It seems like most everyone these days knows the inspiring and incredible story of Malala Yousafzai, the Pakastani teen targeted by the Taliban for fighting for girls’ rights to an education, and the youngest-ever recipient of the Nobel Peace Prize.
But how do you tell her story — and the adversities, hardships, and violence she has suffered while fighting for something so important — to young readers? Malala herself took up the task with her first picture book, Malala’s Magic Pencil.
Whimsically illustrated by Kerascoet, the book concisely and simply recounts Malala’s story and her work towards peace and education for girls the world over.
In simple prose, Malala has boiled down her story to the essentials and captured the spirit of her work so that children can understand what she is trying to do. The “magic” of the title comes out in the way Malala sees the world, and in her spirit and energy to make impactful change — and leaves the reader (or listener) with an understanding of how they, themselves have the power to wield similar magic.
The illustrations also do more than just accompany the story; they bring it to life. Perhaps the most striking illustration covers the Taliban attack on Malala. The story is written for young readers, so the Taliban is not mentioned by name in the text (though it is in the author’s note at the end), and the story itself never explicitly says what happens, just:
My voice became so powerful that the dangerous men tried to silence me.
But they failed.
These words are accompanied by a large swath of black, which fades to an image only of Malala in a hospital gown, looking out a window. Young readers won’t pick up on the horrific violence Malala suffered, but adults who know her story will find the portrayal a stark and chilling reminder of what this young woman has survived … all without explicitly saying or showing anything specifically violent or gory.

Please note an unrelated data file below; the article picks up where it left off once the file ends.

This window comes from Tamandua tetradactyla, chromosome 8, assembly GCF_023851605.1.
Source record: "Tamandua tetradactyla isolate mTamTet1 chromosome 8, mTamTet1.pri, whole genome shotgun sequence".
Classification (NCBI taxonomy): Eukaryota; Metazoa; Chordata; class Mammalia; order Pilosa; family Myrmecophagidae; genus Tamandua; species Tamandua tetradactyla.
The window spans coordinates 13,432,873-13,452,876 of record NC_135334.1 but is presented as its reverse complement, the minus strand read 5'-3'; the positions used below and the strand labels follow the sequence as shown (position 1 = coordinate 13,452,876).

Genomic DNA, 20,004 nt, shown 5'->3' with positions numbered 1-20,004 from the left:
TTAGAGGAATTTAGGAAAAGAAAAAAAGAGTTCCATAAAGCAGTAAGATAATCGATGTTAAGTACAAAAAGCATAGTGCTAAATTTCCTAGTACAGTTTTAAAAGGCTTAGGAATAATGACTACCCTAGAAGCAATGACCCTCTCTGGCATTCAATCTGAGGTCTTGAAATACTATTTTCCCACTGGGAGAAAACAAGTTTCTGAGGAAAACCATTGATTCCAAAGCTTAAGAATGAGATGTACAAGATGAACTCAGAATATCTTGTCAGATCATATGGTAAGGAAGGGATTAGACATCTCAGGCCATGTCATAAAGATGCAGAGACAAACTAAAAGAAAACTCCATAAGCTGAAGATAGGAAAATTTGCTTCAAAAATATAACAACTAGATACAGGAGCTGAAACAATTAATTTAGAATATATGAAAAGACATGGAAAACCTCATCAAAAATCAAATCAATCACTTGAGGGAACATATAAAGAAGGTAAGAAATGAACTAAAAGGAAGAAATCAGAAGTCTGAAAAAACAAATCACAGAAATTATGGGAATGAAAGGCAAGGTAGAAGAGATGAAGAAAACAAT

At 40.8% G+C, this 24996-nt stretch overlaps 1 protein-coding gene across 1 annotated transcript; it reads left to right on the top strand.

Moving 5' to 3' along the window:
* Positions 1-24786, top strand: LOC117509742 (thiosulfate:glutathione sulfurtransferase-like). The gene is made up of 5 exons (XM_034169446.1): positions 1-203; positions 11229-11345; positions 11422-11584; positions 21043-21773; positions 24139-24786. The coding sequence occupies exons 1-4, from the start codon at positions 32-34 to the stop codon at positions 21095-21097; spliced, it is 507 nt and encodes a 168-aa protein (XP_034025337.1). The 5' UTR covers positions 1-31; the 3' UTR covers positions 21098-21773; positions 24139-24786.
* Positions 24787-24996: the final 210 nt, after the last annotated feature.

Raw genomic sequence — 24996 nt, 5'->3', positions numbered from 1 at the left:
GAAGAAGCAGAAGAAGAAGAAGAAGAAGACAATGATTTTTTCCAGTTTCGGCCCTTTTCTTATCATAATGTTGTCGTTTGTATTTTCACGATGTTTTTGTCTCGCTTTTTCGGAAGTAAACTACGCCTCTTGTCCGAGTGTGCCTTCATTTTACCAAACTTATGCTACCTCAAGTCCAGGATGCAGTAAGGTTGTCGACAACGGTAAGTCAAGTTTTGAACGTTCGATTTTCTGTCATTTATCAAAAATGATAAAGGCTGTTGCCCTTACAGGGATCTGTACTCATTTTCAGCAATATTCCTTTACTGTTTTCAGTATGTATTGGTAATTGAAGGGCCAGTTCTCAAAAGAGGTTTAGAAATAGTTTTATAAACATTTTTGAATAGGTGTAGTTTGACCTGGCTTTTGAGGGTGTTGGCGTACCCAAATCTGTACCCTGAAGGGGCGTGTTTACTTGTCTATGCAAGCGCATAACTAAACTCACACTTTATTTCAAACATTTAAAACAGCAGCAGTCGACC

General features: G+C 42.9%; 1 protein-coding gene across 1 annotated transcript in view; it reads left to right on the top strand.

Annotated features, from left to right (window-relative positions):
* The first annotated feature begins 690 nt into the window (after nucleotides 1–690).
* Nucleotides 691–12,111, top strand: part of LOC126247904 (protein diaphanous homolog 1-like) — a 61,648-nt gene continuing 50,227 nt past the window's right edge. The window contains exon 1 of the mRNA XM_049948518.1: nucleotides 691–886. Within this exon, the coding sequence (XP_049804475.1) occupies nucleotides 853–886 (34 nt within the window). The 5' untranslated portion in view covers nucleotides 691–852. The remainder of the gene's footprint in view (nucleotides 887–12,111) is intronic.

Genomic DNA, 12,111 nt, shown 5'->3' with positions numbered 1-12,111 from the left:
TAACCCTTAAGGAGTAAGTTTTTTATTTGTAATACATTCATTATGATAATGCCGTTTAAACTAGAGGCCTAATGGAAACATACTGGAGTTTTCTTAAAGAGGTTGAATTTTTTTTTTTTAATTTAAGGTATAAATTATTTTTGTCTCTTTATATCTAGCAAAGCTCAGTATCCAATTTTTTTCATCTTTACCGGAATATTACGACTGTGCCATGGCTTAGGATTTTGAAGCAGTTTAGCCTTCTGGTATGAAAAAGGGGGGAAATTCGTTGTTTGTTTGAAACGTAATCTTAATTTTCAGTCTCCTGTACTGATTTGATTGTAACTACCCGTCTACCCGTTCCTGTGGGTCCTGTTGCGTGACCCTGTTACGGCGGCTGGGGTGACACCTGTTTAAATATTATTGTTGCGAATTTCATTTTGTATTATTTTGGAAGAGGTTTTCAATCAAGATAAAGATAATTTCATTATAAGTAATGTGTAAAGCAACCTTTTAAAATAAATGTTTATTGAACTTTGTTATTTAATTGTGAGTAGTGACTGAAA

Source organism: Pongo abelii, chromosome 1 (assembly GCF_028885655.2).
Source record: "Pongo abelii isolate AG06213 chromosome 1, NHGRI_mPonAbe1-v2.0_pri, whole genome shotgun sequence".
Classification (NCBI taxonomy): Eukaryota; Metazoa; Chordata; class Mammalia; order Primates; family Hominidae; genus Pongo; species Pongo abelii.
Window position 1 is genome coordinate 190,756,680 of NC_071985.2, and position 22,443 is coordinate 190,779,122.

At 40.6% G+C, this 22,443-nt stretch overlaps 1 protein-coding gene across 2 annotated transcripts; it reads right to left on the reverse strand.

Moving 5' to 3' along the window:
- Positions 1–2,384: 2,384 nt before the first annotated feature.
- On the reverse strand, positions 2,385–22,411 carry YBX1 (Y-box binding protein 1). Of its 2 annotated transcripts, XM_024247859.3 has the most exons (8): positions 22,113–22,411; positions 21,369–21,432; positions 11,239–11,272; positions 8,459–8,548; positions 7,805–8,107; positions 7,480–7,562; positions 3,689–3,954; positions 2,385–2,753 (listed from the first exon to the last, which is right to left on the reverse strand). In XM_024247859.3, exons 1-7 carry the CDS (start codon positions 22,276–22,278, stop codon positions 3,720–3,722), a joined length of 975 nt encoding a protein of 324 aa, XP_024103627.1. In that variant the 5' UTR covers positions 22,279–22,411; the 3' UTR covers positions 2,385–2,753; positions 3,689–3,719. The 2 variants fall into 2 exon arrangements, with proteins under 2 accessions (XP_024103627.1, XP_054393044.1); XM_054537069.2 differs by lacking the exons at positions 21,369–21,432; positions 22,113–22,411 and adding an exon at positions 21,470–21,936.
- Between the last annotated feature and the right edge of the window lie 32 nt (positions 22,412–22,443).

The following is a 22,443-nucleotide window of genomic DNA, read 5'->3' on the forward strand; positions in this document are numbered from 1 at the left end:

Malala’s Magic Pencil is the true story of one young woman’s incredible journey and passion for building a better world, and an important reminder that we hold the power ourselves to make the world a better place. That our words and action and courage are all the magic we need.
The book is in stores now.
Nobel Peace Prize winner and New York Times bestselling author Malala Yousafzai’s first picture book, inspired by her own childhood.
Malala’s first picture book will inspire young readers everywhere to find the magic all around them.
As a child in Pakistan, Malala made a wish for a magic pencil. She would use it to make everyone happy, to erase the smell of garbage from her city, to sleep an extra hour in the morning. But as she grew older, Malala saw that there were more important things to wish for. She saw a world that needed fixing. And even if she never found a magic pencil, Malala realized that she could still work hard every day to make her wishes come true.
This beautifully illustrated volume tells Malala’s story for a younger audience and shows them the worldview that allowed Malala to hold on to hope even in the most difficult of times.
Malala Yousafzai is a Pakistani activist for female education and the youngest-ever Nobel Prize laureate. She is known for human rights advocacy, especially education of women in her native Swat Valley in Khyber Pakhtunkhwa, northwest Pakistan, where the local Taliban had at times banned girls from attending school. Her advocacy has since grown into an international movement.
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